After selecting a camouflage, you’ll definitely want some waders. The fact of the matter is, ducks like water, so you’ll need to be prepared to get wet. Even if you aren’t standing in the water, you might get wet from putting out decoys or sitting in the rain. Find an insulation that fits the temperature where you’ll be hunting. I would suggest a more breathable style, because you can always layer more clothing under your waders.

Hunt With Experience

The second step would be to find a friend or relative—anybody who hunts responsibly and legally—and get out on the water or in the field with them. The best way to gain knowledge is through others. They have already put the boat in before, blended the layout blinds in with cover, and set up a decoy spread. They know how to do things, and you will learn by watching them. By first going out with someone else and observing, your first hunt will have a much better outcome

Find the Ducks

IMG_9247 copy 2One of the keys to a good duck hunt is scouting. You can be the best duck caller and have the prettiest decoy spread around, but that won’t matter if there are no ducks around. Go for a drive with your experienced friend or relative and watch for fields and waterways where the ducks are. Most ducks will have a roost, which is a place where they sleep at night and is practically their partial home. Then they also have places where they loaf around, as well as a feeding area.

One big tip is don’t hunt the roost unless you want all of the ducks to find a different roost! You want to hunt in feeding areas, or areas where they are loafing around, or on the traffic way. The traffic way is where ducks will be flying over from place to place, which can be just as good as the feeding or loafing grounds.

If you are on the feeding area, find the “X.” The “X” concept is more for field hunting, but can apply to hunting water as well. Ducks go from their roost to places that they feed; they will feed mostly during morning and evening hours. The “X” is where the ducks have stopped feeding the day before and are likely to come back again. Set a bucket or something visual on the “X” so you can find it the next morning.

Hunt With Permission

Once you have scouted a spot, you need to get permission to hunt there. When asking people if you can hunt on their property, take your presentation seriously. Try to look nice and smile; first impressions last a lifetime. Wear street clothes instead of hunting gear, and leave your guns at home. Let them know that you will follow any rules that they may have and that you will treat their property with respect. When you do hunt on their property, be generous and take them a dressed duck or two to show appreciation.

Another way of securing a spot is by leasing or buying places to hunt. You could also look into public access areas. Many areas offer access to refuges, public lakes,and land for people to hunt on. It is easy to look up those online or talk to a wildlife officer about the process. Most of the time wildlife officers know where the ducks are, and they are almost always happy to share that information. No matter what you do, be where the ducks want to be for the best results.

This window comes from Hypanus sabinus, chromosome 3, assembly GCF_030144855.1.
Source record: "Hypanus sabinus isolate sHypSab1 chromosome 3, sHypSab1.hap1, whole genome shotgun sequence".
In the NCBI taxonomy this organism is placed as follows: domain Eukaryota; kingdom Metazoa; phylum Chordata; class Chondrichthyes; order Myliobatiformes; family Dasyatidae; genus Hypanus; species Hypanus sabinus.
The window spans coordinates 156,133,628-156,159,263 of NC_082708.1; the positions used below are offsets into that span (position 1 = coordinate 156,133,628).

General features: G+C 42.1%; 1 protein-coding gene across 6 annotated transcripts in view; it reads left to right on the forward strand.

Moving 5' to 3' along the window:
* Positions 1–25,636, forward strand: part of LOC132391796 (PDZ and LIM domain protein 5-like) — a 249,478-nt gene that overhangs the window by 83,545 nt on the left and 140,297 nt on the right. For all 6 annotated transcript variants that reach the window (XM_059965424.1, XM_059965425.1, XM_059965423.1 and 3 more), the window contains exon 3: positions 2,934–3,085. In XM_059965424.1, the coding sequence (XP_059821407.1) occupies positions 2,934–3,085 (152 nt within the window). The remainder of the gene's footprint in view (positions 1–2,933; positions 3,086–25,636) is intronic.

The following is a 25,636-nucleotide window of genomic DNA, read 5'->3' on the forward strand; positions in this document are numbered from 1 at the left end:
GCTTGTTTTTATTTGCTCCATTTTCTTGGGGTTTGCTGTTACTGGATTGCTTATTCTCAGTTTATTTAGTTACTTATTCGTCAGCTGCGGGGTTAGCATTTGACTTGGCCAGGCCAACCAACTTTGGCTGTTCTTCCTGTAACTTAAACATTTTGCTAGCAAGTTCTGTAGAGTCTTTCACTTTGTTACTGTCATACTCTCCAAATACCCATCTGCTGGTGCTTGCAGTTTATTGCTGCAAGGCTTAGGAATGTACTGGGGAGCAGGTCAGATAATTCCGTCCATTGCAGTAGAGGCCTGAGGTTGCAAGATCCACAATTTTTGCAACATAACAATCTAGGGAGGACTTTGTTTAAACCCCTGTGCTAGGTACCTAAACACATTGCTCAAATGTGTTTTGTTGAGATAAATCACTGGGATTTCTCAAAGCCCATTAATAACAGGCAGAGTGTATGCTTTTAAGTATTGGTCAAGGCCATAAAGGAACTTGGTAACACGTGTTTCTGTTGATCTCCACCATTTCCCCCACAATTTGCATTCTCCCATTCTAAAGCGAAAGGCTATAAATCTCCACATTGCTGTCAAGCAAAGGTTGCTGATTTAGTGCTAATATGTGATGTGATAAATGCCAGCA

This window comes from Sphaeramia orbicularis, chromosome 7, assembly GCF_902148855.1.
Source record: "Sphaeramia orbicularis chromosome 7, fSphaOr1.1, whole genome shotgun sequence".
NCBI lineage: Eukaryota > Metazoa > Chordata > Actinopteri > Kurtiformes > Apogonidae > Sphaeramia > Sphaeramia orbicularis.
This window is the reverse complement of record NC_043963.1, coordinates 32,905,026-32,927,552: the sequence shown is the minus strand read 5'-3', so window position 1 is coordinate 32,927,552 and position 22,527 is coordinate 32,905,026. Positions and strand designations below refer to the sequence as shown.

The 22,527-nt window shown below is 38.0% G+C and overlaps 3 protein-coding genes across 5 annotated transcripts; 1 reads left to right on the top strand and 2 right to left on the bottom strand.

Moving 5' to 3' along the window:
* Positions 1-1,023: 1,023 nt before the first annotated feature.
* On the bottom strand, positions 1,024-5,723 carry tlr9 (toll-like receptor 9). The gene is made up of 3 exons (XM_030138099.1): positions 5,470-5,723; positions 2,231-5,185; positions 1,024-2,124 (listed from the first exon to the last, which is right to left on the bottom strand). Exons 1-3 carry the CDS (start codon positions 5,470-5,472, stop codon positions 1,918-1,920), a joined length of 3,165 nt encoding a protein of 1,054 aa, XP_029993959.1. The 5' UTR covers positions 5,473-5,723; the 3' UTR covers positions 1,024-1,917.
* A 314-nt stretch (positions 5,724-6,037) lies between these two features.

the right gun

Find the Right Firearm

The most common gun for duck hunting is a 12-gauge shotgun. Some guys may use a 20-gauge for teal or for a challenge, but I suggest a beginner use a 12-gauge as long as the person’s frame can handle it. I also recommend using a semi-automatic shotgun, but a pump-action shotgun will do the trick. When duck hunting, you must use non-toxic shot—it’s the law. You want to choose your shot size to match the species and where you are hunting. When hunting teal, I advise using a smaller pellet. Choose a number four or three shot when shooting faster and smaller birds. When hunting mallards or ducks of a similar size, shoot with number two shot, as this will give you the knockdown power needed for the bigger birds.

Don’t forget about chokes. Chokes are an add-on to a gun. The choke screws into the bore at the muzzle of the shotgun. The choke can either cause the shot pattern to stay tighter for a longer shot or spread in a shorter distance for a closer shot. As far as selecting which choke to use,it all depends on where you are hunting. If the ducks are going to be finishing right in your face, a cylinder choke will work great. If they are going to be finishing thirty or forty yards out, a modified choke may be necessary. You want to try to match your choke to the area that you are hunting and where the birds will be finishing. For more specifics on chokes, check out this guide.

Select a Decoy

Decoys are a huge part of duck hunting. Never let anyone convince you that the priciest decoys are the best decoys or that they are going to guarantee that you will kill more ducks—many people have killed a lot of ducks over a painted gallon jug. For your first set of decoys, you want to get quality for the price that you pay. When you see a pack of full-body ducks priced close to $120 for six decoys, don’t give up! They aren’t all expensive. Companies like RedHead sell a dozen floaters for close to $30.